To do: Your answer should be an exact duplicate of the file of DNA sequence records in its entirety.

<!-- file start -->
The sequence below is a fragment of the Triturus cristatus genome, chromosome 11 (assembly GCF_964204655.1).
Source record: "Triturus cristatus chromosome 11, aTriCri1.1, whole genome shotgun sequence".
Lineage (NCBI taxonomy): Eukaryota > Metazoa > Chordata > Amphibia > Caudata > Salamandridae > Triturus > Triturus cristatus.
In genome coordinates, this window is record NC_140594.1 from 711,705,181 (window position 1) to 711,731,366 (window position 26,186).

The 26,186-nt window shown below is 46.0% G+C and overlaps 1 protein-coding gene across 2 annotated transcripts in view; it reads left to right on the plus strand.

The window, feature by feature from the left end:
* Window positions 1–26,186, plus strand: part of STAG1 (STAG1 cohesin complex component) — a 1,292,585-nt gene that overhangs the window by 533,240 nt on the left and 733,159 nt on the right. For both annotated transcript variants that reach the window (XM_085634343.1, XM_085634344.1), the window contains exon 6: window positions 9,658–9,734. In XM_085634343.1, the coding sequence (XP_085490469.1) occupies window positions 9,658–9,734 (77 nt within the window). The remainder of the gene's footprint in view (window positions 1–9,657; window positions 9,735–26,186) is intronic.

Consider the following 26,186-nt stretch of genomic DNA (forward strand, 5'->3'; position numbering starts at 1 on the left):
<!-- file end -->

The sequence below is a fragment of the Triturus cristatus genome, chromosome 11 (assembly GCF_964204655.1).
Source record: "Triturus cristatus chromosome 11, aTriCri1.1, whole genome shotgun sequence".
Lineage (NCBI taxonomy): Eukaryota > Metazoa > Chordata > Amphibia > Caudata > Salamandridae > Triturus > Triturus cristatus.
In genome coordinates, this window is record NC_140594.1 from 711,705,181 (window position 1) to 711,731,366 (window position 26,186).

The 26,186-nt window shown below is 46.0% G+C and overlaps 1 protein-coding gene across 2 annotated transcripts in view; it reads left to right on the plus strand.

The window, feature by feature from the left end:
* Window positions 1–26,186, plus strand: part of STAG1 (STAG1 cohesin complex component) — a 1,292,585-nt gene that overhangs the window by 533,240 nt on the left and 733,159 nt on the right. For both annotated transcript variants that reach the window (XM_085634343.1, XM_085634344.1), the window contains exon 6: window positions 9,658–9,734. In XM_085634343.1, the coding sequence (XP_085490469.1) occupies window positions 9,658–9,734 (77 nt within the window). The remainder of the gene's footprint in view (window positions 1–9,657; window positions 9,735–26,186) is intronic.

Consider the following 26,186-nt stretch of genomic DNA (forward strand, 5'->3'; position numbering starts at 1 on the left):